Business News

Photo: Jakub Krechowicz / Stock.XCHNG

The Czech government’s pilot bond issue is sold out weeks ahead of deadline; long-term unemployment rate drops in the second quarter of 2011; the budget deficit reaches almost 80 percent of 2011 projected figure; next year’s state budget draft proposes public service job cuts; dozens of solar power companies demand compensation from Czech government.

Pilot government bond issue sold out ahead of deadline

Photo: Jakub Krechowicz / Stock.XCHNG
The Finance Ministry stopped taking orders for Czech government bonds designed for individual investors on Friday, bringing forward the deadline from November 1st after the pilot bond issue worth 10 billion crowns was sold out earlier this week. Next year the ministry plans to issue bonds worth 40 billion crowns, some 20 percent of the government’s overall borrowing need for 2012. The pilot bonds come in three types, with a maturity of one and five years Interest on the five-year bonds will be paid out annually and the bonds will be redeemable four times a year without penalties. Finance Minister Miroslav Kalousek is promoting the Czech government bonds as one of the “safest and most conservative” methods of saving as well as a responsible investment tool that will help the health of the country’s finances.

Czech Statistical Office: Czech long-term unemployment rate drops in 2Q

At the employment office
The number of Czechs who have been unemployed for more than a year decreased in the second quarter of 2011, according to the Czech Statistical Office. In the second quarter, the total number of long-term jobless people was just under 140,000, the lowest since the first quarter of 2010. According to statistics, women tend to be more affected by long-term unemployment as well as people with only primary education or secondary education without a high-school leaving exam certificate. The highest degree of long-term unemployment was reported in the Moravian-Silesian, Ústí nad Labem, and South Moravian regions. The capital Prague and the Pardubice region were least affected. Czech long-term unemployment reached its peak in the third quarter of 2010, with 160,000 people reported jobless for more than twelve months.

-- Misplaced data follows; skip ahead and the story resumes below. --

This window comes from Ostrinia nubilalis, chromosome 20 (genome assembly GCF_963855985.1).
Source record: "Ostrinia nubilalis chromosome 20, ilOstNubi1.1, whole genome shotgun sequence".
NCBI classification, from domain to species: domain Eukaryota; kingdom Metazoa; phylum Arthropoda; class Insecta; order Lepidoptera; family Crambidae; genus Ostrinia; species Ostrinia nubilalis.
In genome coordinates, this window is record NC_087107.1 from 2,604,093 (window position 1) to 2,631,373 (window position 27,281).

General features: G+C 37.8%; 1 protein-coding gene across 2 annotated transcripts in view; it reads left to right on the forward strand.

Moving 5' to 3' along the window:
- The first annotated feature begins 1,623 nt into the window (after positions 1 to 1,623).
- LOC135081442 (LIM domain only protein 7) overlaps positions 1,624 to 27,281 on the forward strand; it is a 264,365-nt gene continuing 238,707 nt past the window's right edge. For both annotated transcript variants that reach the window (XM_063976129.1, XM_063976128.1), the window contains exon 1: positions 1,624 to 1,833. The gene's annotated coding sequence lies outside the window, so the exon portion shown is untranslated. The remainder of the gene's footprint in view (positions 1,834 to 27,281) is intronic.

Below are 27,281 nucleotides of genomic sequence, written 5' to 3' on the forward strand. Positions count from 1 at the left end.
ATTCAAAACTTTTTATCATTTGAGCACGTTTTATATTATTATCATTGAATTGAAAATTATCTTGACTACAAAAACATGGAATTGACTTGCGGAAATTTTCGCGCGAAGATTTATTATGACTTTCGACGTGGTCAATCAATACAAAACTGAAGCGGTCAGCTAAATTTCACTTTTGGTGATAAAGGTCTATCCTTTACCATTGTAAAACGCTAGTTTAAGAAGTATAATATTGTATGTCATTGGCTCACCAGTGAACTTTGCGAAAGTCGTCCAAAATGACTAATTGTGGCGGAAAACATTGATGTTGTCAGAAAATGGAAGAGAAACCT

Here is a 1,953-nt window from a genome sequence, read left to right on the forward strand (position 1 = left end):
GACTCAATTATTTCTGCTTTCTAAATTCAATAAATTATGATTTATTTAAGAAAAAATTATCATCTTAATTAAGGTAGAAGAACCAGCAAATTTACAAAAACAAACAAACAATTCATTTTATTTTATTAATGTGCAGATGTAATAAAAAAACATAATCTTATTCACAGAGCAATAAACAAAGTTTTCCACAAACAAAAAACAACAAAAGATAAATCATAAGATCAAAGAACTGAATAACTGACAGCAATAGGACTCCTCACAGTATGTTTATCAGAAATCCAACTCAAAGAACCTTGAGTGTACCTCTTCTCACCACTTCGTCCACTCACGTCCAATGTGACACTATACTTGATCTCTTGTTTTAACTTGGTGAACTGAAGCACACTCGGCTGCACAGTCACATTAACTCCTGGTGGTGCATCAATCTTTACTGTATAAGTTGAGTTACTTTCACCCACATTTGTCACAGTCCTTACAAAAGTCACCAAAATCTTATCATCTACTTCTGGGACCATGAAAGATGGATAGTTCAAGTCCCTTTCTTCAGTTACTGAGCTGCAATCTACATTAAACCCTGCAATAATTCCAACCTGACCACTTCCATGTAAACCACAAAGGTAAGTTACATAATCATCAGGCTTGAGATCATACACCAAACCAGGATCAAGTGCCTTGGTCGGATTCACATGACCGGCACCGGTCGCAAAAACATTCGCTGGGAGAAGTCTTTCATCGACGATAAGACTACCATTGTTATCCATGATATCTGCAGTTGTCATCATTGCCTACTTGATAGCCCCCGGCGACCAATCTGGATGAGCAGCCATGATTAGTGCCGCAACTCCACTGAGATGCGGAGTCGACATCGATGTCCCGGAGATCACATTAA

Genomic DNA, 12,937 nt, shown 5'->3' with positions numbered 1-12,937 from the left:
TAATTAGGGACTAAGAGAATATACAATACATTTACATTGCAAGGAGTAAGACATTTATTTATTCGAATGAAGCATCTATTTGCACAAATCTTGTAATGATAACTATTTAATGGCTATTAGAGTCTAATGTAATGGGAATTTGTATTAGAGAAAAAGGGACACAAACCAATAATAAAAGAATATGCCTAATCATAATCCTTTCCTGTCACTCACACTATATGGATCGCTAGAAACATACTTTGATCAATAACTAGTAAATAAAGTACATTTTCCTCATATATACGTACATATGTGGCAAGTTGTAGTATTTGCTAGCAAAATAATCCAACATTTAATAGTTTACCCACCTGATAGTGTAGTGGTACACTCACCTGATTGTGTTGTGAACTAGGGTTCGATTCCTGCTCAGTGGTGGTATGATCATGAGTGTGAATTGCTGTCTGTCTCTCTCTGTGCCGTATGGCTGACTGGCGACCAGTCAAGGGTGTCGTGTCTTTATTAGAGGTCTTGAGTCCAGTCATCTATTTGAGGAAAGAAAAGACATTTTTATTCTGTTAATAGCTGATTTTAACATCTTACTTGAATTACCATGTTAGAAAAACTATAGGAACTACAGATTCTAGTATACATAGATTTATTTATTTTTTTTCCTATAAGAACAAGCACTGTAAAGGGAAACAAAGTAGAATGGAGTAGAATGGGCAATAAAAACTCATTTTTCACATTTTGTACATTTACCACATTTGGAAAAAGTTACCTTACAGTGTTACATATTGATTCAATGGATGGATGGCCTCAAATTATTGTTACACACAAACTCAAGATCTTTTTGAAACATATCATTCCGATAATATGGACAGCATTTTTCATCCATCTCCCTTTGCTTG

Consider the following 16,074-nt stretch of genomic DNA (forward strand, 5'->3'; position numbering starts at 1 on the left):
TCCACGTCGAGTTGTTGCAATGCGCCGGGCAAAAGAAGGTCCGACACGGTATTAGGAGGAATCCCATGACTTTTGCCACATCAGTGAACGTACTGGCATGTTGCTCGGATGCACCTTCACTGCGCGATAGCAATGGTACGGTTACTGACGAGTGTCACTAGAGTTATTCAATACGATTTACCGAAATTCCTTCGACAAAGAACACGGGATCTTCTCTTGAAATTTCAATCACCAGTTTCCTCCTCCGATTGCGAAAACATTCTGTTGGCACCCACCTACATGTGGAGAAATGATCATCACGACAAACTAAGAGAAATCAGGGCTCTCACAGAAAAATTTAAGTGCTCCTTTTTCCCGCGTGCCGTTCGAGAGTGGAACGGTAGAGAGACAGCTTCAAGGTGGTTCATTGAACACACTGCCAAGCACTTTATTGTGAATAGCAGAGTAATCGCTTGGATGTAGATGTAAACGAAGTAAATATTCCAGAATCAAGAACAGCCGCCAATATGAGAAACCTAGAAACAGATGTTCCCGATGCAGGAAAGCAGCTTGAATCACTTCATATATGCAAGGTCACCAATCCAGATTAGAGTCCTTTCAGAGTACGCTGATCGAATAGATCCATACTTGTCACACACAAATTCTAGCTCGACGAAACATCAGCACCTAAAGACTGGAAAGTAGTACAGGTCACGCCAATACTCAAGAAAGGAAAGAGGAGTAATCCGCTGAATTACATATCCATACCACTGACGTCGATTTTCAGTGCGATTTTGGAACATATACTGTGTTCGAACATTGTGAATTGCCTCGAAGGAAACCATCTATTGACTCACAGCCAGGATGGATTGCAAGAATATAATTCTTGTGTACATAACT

Czech budget deficit at almost 80 percent of 2011 projected figure

Photo: Barbora Kmentová
The Czech state budget deficit reached 105.1 billion crowns in September, which is 78 percent of the projected figure for 2011 and the highest deficit for the January-September period in the last 10 years, the news site reported. In the first nine months of the year, state budget revenue totalled 741.9 billion crowns, 4.1 billion crowns less than a year ago. Expenditure was 847 billion crowns, compared with 845.5 billion crowns last year. The government plans to narrow the overall fiscal gap to 3.5 percent of GDP in 2012, from a planned 4.2 percent in 2011.

2012 state budget draft proposes public service job cuts

The Czech government is proposing to cut almost 7,000 jobs, or 1.8 percent of state employees, while raising salaries for other workers it will retain next year, the 2012 budget draft suggests. The number of people working in public administration would be reduced to some 425,000, according to the Finance Ministry website. The cabinet of Prime Minister Petr Nečas has passed health care and pension reform legislation and has sought to streamline budget-making processes to reduce the budget deficit. The allocation for total state salaries in 2012 will increase by 845 million crowns (45 million USD) to 128.5 billion crowns, the draft suggests. According to the ministry, the average wage in the public sector will rise by 2.6 percent reaching 23,833 crowns next year.

Dozens of solar power companies demand compensation from Czech government

Almost a year after taxation was imposed on solar energy in the Czech Republic and a number of advantages for solar power plants were withdrawn, some one hundred domestic and foreign investors are demanding financial compensation from the government, the news site reported earlier this week. If the companies succeed, the state budget might lose billions of crowns, the website writes. The Finance Ministry rules out such a possibility but admits the situation can result in arbitrations. Out of the hundred applicants for compensation, 20 foreign investors have filed claims on the basis of international agreements on investment support and protection.